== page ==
Former attorney general Eric Holder was the honored guest at a Reporters Committee for Freedom of the Press reception on Wednesday (leading investigative reporter Murray Waas to reasonably wonder: How’s that again?).
And while I was primarily interested in hearing whether Holder regretted whiffing on torture prosecutions during his tenure (see story: “Holder, Too Late, Calls for Transparency on DOJ Torture Investigation”), I also asked him about whiffing on financial fraud prosecutions.
Specifically, I noted his failure to hold accountable the people responsible for the wide-scale financial fraud that led to the massive economic recession of 2007-2009.
And I noted that after he stepped down from his post in April, he went back to his job at Covington & Burling, the gigantic D.C. law firm whose clients have included many of the big banks that Holder chose not to prosecute. (The reception was actually held at Covington & Burling’s swanky new building downtown. While it was being built — while Holder was still attorney general! — the firm actually kept an 11th-story corner office reserved for his return. He was making over $3 million a year from the firm before his sojourn at the Justice Department; his current salary has not been disclosed.)
Holder bristled at my suggestion that there might be a connection between his current employer and his conduct at Justice, saying that many top prosecutors at Justice had pursued cases as best they could. “We were simply unable to do it under the existing statutes that we had, and given the ways the decision-making worked at those institutions,” he said.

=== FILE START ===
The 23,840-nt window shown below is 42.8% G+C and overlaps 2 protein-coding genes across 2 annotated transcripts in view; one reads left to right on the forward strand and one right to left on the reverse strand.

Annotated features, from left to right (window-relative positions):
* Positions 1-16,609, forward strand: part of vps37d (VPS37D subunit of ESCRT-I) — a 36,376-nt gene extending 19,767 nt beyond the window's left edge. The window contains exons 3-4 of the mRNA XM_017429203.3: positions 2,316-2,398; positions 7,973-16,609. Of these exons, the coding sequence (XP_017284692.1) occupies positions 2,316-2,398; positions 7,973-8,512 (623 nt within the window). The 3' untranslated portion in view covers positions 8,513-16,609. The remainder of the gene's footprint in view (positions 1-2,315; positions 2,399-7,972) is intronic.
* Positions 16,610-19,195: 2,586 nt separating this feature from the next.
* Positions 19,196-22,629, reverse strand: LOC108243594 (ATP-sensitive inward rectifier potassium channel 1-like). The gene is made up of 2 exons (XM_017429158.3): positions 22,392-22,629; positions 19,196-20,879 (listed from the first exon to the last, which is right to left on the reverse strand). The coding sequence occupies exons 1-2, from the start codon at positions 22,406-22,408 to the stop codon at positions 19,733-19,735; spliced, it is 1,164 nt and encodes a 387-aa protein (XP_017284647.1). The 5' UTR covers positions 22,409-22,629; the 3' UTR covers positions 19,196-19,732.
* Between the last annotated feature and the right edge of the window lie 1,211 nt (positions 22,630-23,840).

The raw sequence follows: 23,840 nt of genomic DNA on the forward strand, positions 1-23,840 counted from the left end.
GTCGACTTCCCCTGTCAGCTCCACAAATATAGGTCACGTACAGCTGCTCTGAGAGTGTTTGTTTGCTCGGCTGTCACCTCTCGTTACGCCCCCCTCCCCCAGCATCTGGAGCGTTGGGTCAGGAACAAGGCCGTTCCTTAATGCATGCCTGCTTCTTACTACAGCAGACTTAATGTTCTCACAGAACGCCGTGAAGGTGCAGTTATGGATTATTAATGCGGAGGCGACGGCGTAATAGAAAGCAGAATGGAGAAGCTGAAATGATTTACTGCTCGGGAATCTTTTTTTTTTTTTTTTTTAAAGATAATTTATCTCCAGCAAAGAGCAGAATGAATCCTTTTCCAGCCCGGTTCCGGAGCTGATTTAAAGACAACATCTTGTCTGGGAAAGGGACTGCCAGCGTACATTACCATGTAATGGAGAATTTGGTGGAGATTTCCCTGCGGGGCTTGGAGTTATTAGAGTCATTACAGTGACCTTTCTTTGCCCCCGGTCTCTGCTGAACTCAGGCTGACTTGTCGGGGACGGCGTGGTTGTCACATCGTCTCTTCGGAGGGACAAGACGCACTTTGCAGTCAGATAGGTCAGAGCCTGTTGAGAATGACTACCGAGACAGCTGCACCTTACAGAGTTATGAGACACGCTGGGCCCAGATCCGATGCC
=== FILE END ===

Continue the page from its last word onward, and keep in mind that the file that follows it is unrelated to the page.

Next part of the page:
However, Holder had all the statutory authority he needed to prosecute straightforward crimes such as robosigning fraud, perjury in front of Congress by Goldman Sachs executives, or for that matter, HSBC’s money laundering for Mexican drug cartels. He simply chose not to. (In response to another questioner, he denied that any of his decisions not to prosecute were based on the massive legal teams that were fielded against the government.) Moreover, he actively waved off offers of additional help such as the suggestion from Sen. Sherrod Brown, D-Ohio, that Congress give him more staff for his Residential Mortgage-Backed Securities Working Group, or extend the statute of limitations on some crimes.
At Wednesday’s event, Holder continued: “It’s an easy thing for people who are not a part of the process” to “ask questions,” he said. “It pisses me off, on the other hand,” for people “not conversant” in the process to “somehow say that I did something that was inconsistent with my oath or that I’m not a person of integrity.”
“I’m proud to be back at the firm,” he said. “It’s a great firm. And I’m proud of the work I did at the Justice Department.”
Holder’s comment was only the most recent in a series of pronouncements from formerly powerful government officials that they were in fact powerless — while talking tough once they no longer have the ability to do anything about it.
See, for instance, my colleague David Dayen’s recent article, “Bernanke Talks Tough But Was Weak When It Mattered,” about former Federal Reserve chair Ben Bernanke saying that more Wall Street executives should have gone to jail for criminal misconduct that led to the financial crisis.
As Fed chair, Beranke could have initiated criminal referrals to the Justice Department, but chose not to.
As attorney general, Holder could have made pursuing financial fraud a top priority. And he did not.